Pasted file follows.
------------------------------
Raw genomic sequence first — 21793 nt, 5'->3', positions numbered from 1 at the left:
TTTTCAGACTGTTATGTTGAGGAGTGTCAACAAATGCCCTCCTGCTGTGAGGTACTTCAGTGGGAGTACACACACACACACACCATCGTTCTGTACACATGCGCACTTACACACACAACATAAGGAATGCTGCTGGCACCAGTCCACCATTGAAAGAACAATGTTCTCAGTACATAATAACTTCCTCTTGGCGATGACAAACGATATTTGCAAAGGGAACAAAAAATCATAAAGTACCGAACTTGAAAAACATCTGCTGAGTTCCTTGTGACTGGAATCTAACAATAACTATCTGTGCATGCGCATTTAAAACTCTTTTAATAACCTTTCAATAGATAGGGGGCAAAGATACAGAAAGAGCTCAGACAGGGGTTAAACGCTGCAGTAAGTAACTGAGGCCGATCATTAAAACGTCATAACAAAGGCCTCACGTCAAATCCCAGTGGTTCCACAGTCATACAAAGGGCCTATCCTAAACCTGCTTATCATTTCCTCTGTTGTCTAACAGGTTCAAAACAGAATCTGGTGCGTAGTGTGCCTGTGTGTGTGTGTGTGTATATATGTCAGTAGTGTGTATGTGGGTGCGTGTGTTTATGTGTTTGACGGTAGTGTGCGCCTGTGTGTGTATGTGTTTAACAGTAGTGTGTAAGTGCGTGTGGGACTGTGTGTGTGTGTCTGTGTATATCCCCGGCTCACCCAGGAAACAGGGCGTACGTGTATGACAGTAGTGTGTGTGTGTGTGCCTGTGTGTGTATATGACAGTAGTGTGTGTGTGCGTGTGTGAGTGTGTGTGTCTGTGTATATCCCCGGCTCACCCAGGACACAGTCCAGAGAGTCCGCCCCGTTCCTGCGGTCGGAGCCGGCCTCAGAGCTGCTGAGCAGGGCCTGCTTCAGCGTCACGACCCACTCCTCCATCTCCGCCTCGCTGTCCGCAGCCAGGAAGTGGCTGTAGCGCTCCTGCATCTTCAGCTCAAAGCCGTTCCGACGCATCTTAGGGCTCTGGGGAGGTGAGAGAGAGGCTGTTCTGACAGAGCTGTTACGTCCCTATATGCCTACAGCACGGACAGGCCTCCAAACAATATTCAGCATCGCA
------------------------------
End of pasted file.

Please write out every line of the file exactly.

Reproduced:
Raw genomic sequence first — 21793 nt, 5'->3', positions numbered from 1 at the left:
TTTTCAGACTGTTATGTTGAGGAGTGTCAACAAATGCCCTCCTGCTGTGAGGTACTTCAGTGGGAGTACACACACACACACACCATCGTTCTGTACACATGCGCACTTACACACACAACATAAGGAATGCTGCTGGCACCAGTCCACCATTGAAAGAACAATGTTCTCAGTACATAATAACTTCCTCTTGGCGATGACAAACGATATTTGCAAAGGGAACAAAAAATCATAAAGTACCGAACTTGAAAAACATCTGCTGAGTTCCTTGTGACTGGAATCTAACAATAACTATCTGTGCATGCGCATTTAAAACTCTTTTAATAACCTTTCAATAGATAGGGGGCAAAGATACAGAAAGAGCTCAGACAGGGGTTAAACGCTGCAGTAAGTAACTGAGGCCGATCATTAAAACGTCATAACAAAGGCCTCACGTCAAATCCCAGTGGTTCCACAGTCATACAAAGGGCCTATCCTAAACCTGCTTATCATTTCCTCTGTTGTCTAACAGGTTCAAAACAGAATCTGGTGCGTAGTGTGCCTGTGTGTGTGTGTGTGTATATATGTCAGTAGTGTGTATGTGGGTGCGTGTGTTTATGTGTTTGACGGTAGTGTGCGCCTGTGTGTGTATGTGTTTAACAGTAGTGTGTAAGTGCGTGTGGGACTGTGTGTGTGTGTCTGTGTATATCCCCGGCTCACCCAGGAAACAGGGCGTACGTGTATGACAGTAGTGTGTGTGTGTGTGCCTGTGTGTGTATATGACAGTAGTGTGTGTGTGCGTGTGTGAGTGTGTGTGTCTGTGTATATCCCCGGCTCACCCAGGACACAGTCCAGAGAGTCCGCCCCGTTCCTGCGGTCGGAGCCGGCCTCAGAGCTGCTGAGCAGGGCCTGCTTCAGCGTCACGACCCACTCCTCCATCTCCGCCTCGCTGTCCGCAGCCAGGAAGTGGCTGTAGCGCTCCTGCATCTTCAGCTCAAAGCCGTTCCGACGCATCTTAGGGCTCTGGGGAGGTGAGAGAGAGGCTGTTCTGACAGAGCTGTTACGTCCCTATATGCCTACAGCACGGACAGGCCTCCAAACAATATTCAGCATCGCA